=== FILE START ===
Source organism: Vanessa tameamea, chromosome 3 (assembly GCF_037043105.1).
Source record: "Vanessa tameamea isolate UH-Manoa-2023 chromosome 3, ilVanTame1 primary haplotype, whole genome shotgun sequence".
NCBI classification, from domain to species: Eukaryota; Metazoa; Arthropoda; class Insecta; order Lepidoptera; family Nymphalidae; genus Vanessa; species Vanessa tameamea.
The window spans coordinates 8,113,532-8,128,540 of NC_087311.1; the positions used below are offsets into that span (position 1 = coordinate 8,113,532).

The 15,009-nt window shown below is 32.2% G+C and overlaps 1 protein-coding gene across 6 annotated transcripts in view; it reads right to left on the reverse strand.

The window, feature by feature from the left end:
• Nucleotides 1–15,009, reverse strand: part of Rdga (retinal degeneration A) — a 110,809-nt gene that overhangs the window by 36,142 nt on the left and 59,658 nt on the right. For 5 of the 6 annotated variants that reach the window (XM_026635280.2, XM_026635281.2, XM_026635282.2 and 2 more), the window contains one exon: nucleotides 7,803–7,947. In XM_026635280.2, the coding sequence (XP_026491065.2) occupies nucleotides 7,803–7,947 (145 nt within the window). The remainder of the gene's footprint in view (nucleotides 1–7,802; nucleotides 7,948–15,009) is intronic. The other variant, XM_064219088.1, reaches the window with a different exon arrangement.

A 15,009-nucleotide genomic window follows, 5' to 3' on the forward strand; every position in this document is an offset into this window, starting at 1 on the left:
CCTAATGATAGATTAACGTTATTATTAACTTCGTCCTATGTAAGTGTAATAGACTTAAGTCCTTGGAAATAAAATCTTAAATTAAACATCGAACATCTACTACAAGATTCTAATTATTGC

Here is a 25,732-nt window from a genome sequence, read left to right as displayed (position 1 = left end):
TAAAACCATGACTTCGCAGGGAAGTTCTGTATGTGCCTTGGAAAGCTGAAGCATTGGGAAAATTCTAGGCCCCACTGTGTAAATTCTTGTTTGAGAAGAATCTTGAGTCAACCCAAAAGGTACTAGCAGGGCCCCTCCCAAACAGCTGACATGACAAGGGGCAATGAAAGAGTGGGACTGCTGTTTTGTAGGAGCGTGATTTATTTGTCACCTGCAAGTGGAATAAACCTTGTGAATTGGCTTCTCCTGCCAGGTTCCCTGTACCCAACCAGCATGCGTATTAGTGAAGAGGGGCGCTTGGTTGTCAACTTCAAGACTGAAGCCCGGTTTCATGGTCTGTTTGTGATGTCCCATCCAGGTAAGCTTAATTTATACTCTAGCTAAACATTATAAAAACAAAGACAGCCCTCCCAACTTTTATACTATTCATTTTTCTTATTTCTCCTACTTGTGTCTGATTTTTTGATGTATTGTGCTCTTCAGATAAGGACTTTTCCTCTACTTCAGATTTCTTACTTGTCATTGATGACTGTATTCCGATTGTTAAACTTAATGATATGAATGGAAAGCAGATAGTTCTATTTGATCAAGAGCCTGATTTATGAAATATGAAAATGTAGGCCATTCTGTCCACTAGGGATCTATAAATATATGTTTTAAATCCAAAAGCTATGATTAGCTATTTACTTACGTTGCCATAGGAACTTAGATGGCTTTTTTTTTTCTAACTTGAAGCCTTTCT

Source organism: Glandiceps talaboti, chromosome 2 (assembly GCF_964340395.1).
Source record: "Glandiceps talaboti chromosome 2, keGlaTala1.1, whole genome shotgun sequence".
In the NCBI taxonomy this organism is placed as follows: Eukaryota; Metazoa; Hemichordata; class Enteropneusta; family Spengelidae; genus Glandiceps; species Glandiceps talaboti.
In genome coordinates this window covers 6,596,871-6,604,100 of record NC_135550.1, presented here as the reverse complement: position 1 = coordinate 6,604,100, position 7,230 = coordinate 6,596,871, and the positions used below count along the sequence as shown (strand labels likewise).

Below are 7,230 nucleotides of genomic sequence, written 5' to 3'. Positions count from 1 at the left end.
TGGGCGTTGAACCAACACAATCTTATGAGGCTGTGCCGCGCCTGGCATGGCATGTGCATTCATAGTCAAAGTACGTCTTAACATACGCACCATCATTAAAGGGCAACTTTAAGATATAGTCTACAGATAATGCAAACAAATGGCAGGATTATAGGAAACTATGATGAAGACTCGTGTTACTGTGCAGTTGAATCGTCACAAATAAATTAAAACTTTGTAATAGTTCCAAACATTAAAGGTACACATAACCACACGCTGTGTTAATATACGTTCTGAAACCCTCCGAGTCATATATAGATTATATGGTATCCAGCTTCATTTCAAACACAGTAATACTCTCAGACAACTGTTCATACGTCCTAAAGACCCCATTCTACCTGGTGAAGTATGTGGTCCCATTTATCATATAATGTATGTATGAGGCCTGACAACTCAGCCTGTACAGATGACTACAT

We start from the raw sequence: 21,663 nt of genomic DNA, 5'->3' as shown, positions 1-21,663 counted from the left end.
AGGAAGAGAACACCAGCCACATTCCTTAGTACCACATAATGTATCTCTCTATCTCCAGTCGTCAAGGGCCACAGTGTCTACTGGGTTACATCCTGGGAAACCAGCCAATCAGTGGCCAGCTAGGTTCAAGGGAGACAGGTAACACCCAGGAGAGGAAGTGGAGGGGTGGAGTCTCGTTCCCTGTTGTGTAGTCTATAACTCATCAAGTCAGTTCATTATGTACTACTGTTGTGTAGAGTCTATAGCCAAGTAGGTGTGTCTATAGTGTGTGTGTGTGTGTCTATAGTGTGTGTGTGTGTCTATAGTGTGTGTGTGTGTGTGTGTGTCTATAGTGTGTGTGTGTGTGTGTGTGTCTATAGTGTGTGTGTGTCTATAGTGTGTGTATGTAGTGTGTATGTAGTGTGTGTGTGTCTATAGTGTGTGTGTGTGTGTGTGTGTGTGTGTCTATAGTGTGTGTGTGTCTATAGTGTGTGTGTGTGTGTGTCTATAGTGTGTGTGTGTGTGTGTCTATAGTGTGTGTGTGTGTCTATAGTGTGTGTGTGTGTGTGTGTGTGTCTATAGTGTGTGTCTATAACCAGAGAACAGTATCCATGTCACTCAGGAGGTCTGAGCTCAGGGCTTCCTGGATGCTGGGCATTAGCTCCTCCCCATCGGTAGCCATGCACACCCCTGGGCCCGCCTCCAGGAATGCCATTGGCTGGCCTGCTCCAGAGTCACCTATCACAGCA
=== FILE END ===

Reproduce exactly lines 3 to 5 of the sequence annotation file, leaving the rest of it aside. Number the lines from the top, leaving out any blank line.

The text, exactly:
NCBI classification, from domain to species: Eukaryota; Metazoa; Arthropoda; class Insecta; order Lepidoptera; family Nymphalidae; genus Vanessa; species Vanessa tameamea.
The window spans coordinates 8,113,532-8,128,540 of NC_087311.1; the positions used below are offsets into that span (position 1 = coordinate 8,113,532).

The 15,009-nt window shown below is 32.2% G+C and overlaps 1 protein-coding gene across 6 annotated transcripts in view; it reads right to left on the reverse strand.